New Mexico headlines fantastic foursome in MWC

It was supposed to be a rebuilding year in the Mountain West

Conference.

Instead, the league could land four teams in the NCAA tournament

– maybe five if one of the second-tier schools gets especially hot

this week at the conference tourney at the Thomas & Mack

Center.

The only seniors among the 15 players who made the

all-conference squads are forward Roman Martinez of eighth-ranked

and top-seeded New Mexico and swingman Jonathan Tavernari of

second-seeded BYU.

The Lobos went 28-3 and handed No. 14 BYU (28-4) half of its

losses. The third seed is UNLV (23-7) and the fourth seed is San

Diego State (22-8).

With so many seniors having left the league after last year,

which was widely considered the strongest in its first decade of

existence, expectations weren’t high for the Mountain West this

year.

“I don’t think anybody saw this year coming with all the young

guys,” New Mexico coach Steve Alford said Wednesday.

Nobody exemplifies the stunning success of this year’s MWC teams

as much as New Mexico, which was picked to finish fifth in the

preseason polls.

Behind Martinez and juniors Dairese Gary and Darington Hobson,

the league’s newcomer and player of the year, the Lobos went 6-0

against ranked teams, tied a school record for wins and, thanks to

a 14-game winning streak, clinched their first conference regular

season crown since 1994.

They haven’t lost since Jan. 9.

Yet, they’ve been one-and-done in the MWC tournament four years

in a row, the last two under Alford, the league’s coach of the year

two years running.

“We’ve talked about it, (but) each team’s different,” Alford

said. “We’ve never come here as the No. 1 seed, we’ve never come

here with an RPI of 7 or 28-3, so you can only talk about it so

much because the guys look at you and say, ‘Oh, that’s great but

this is a new year, it’s a new team.’ And this is a conference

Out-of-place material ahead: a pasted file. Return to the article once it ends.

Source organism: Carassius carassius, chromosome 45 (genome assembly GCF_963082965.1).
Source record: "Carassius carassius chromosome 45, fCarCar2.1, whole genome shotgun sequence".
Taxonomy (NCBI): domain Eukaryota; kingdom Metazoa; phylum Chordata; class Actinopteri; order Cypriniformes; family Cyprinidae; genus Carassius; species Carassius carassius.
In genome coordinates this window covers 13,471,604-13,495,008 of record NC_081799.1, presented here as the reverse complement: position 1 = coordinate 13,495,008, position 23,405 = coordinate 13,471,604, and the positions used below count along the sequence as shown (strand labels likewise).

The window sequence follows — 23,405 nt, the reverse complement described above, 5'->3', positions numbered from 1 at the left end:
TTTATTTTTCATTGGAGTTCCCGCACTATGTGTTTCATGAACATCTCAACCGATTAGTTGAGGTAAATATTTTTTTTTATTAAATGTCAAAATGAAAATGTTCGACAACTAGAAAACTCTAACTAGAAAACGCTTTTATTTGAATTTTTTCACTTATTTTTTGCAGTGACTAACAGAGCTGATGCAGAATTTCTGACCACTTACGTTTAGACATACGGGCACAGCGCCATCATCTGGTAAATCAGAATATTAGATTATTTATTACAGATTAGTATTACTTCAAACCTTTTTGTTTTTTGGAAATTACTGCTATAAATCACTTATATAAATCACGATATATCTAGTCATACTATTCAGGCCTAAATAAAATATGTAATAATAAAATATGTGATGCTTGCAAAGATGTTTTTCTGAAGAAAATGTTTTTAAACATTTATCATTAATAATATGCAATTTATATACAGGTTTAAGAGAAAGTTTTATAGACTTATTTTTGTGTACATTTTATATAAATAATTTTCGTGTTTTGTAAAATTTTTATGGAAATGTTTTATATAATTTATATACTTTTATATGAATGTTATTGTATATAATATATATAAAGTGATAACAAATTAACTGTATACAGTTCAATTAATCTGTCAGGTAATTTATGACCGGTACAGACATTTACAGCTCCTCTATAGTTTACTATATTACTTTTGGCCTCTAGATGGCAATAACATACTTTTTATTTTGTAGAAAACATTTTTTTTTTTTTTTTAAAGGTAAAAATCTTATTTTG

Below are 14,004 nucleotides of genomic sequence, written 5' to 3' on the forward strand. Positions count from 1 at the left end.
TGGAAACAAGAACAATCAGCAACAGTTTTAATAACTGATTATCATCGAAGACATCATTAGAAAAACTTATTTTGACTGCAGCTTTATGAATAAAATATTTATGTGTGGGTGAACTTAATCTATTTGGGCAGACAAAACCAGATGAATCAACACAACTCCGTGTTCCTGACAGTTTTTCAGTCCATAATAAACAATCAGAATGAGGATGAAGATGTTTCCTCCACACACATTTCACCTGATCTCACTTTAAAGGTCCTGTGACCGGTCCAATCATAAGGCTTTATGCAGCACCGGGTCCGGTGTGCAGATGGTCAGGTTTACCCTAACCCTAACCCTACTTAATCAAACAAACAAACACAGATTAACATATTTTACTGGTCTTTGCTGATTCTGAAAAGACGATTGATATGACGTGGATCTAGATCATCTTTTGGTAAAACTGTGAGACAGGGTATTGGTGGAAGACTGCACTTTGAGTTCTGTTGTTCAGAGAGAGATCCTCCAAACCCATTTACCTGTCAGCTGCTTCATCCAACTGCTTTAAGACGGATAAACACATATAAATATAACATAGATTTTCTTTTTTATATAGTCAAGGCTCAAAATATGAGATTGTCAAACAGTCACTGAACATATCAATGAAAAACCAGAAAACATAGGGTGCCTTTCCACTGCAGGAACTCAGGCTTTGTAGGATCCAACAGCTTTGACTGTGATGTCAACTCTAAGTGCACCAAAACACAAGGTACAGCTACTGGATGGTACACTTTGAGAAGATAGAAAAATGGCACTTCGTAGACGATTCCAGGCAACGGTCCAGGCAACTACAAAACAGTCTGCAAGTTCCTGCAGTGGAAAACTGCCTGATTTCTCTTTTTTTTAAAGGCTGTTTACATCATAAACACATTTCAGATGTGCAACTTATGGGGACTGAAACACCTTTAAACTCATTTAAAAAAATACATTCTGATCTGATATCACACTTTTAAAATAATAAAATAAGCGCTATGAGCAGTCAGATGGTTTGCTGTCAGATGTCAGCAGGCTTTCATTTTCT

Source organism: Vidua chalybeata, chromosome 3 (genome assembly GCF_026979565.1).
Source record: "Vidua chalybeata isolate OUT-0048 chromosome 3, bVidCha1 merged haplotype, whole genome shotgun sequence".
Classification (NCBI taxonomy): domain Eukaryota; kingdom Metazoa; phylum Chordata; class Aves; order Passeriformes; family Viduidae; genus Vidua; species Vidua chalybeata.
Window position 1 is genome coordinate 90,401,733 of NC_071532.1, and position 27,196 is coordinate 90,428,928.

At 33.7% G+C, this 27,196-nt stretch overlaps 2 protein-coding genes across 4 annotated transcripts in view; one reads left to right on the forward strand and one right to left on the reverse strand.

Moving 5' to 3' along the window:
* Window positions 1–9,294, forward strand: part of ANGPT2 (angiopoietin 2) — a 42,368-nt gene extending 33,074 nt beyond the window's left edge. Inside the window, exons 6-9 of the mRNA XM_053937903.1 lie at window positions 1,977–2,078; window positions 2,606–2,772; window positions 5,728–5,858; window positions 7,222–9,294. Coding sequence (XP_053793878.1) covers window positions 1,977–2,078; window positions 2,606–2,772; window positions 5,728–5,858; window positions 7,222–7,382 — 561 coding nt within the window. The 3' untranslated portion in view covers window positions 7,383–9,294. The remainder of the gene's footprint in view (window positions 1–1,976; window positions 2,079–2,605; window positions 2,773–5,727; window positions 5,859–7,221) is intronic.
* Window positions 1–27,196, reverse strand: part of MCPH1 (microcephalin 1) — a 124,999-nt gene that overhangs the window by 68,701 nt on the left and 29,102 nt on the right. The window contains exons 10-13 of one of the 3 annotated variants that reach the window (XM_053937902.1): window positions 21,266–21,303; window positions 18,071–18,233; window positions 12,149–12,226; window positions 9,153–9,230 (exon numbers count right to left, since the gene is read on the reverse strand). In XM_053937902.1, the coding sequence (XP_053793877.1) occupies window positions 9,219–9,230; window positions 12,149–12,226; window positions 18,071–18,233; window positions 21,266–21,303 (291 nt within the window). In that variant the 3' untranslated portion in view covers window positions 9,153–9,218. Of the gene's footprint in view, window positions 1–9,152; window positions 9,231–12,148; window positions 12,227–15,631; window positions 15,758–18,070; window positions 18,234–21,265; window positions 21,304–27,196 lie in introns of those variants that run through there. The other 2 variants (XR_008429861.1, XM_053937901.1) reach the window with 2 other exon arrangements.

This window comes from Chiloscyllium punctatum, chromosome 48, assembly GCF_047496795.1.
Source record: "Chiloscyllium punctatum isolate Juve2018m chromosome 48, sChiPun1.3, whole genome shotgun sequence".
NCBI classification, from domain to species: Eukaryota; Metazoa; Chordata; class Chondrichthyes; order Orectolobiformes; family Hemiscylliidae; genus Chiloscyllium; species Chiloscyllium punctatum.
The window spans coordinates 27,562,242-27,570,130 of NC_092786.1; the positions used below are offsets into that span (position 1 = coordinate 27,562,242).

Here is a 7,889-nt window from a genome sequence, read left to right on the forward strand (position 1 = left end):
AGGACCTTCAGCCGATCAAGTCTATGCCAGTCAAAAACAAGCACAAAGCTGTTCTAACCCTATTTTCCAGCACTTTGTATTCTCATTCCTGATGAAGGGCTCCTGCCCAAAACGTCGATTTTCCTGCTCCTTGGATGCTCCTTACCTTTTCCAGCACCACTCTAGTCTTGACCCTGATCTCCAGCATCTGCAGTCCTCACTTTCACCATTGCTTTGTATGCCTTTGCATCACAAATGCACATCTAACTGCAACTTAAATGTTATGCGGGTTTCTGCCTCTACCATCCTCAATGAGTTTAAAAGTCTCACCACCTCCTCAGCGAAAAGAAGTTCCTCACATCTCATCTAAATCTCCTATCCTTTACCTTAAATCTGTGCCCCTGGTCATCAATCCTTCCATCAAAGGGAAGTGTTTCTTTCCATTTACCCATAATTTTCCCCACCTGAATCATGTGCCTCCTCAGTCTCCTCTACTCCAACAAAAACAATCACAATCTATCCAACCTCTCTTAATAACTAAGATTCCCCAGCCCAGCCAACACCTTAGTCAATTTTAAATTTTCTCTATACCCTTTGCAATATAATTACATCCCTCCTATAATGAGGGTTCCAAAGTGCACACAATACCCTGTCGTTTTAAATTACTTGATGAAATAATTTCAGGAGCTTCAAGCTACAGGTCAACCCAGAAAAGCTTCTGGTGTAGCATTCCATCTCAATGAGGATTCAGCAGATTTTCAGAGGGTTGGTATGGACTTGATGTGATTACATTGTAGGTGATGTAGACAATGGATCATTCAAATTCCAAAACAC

champion team.

“So, it’s a little different demeanor. We come into this

tournament knowing we’re in the NCAA tournament and knowing we’ve

had a great year, so there’s not quite the pressure and the stress

we’ve had the last two years” when they were squarely on the

bubble.

Martinez said nerves are no longer an issue with this team, even

though it’s young, and Hobson said that pressure has been replaced

by a quiet confidence.

“Yeah, I think we’re going to come in loose and just play our

game because there’s no pressure. We’re already in the (NCAA)

tournament,” Hobson said. “But we can’t relax on that and just

sit back and say, ‘We’re going to the NCAA tournament, so these

games don’t really matter.’ We’re competitors and we’re going to

compete every game and really try to win this championship to get a

high seed.”

Hobson, a junior college transfer from the College of Eastern

Utah, is from Las Vegas, but he’s not looking at this tournament as

any sort of homecoming.

“It’s just another road game. It’s all business. I don’t really

pay attention to me coming home to play. It really doesn’t

matter,” he insisted.

So, how many family and friends will be packing the Thomas &

Mack Center to see him play?

“I don’t know. I turn my phone off when I come here,” Hobson

explained. “I’m pretty sure they’ll be here, but I don’t talk to

any of them.”

He hopes not to check his messages until Saturday night,

either.

“Holding the trophy and we walk off the court, then I’ll turn

the phone back on,” he said with a smile. “But right now I’m just

trying to stay focused on what we’re trying to do here.”

While the NCAA tournament selection committee might know how

tough this conference is, Hobson isn’t so sure hoops fans across

the country realize it.

He said he knew the Lobos were better than the middle of the

pack when he first arrived to Albuquerque.

“The year before they picked them fifth and they shared the

title. We weren’t worried about it,” Hobson said. “None of us

were on any preseason teams or preseason newcomer, freshman, no one

got any of those accolades in the preseason. So, it was just a

matter of coming in with a chip on our shoulder and proving people

wrong because we knew we were a better team than fifth.”

It took a while for even him to realize how good the league was,

however.

It wasn’t until the Lobos, who went 14-1 in the non-conference

slate, dropped their first two league games – at San Diego State

and to UNLV, and by double digits.

“We really got a wake-up call and for us to go on a 14-game

winning streak, that’s tremendous,” Hobson said. “Our conference

is really underestimated. I don’t think San Diego State or UNLV

should be on the bubble. I think they’re solid NCAA tournament

teams.

“Of course, we should get four teams in, easily.”